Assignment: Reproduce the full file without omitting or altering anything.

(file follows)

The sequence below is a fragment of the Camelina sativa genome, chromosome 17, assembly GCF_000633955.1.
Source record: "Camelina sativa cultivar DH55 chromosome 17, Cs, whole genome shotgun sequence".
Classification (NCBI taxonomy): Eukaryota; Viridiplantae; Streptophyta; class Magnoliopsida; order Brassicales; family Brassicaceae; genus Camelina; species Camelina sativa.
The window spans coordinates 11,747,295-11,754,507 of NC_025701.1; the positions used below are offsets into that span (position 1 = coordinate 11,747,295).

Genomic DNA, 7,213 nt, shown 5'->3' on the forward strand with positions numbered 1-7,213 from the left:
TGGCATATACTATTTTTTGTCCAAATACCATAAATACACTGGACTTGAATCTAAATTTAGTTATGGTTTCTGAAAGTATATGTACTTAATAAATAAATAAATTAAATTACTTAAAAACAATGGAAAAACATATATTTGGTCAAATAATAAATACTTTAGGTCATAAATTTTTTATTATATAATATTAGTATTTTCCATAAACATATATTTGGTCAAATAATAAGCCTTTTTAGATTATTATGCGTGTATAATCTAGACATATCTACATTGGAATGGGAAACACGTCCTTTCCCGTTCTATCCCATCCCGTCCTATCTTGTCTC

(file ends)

The sequence below is a fragment of the Camelina sativa genome, chromosome 17, assembly GCF_000633955.1.
Source record: "Camelina sativa cultivar DH55 chromosome 17, Cs, whole genome shotgun sequence".
Classification (NCBI taxonomy): Eukaryota; Viridiplantae; Streptophyta; class Magnoliopsida; order Brassicales; family Brassicaceae; genus Camelina; species Camelina sativa.
The window spans coordinates 11,747,295-11,754,507 of NC_025701.1; the positions used below are offsets into that span (position 1 = coordinate 11,747,295).

Genomic DNA, 7,213 nt, shown 5'->3' on the forward strand with positions numbered 1-7,213 from the left:
TGGCATATACTATTTTTTGTCCAAATACCATAAATACACTGGACTTGAATCTAAATTTAGTTATGGTTTCTGAAAGTATATGTACTTAATAAATAAATAAATTAAATTACTTAAAAACAATGGAAAAACATATATTTGGTCAAATAATAAATACTTTAGGTCATAAATTTTTTATTATATAATATTAGTATTTTCCATAAACATATATTTGGTCAAATAATAAGCCTTTTTAGATTATTATGCGTGTATAATCTAGACATATCTACATTGGAATGGGAAACACGTCCTTTCCCGTTCTATCCCATCCCGTCCTATCTTGTCTC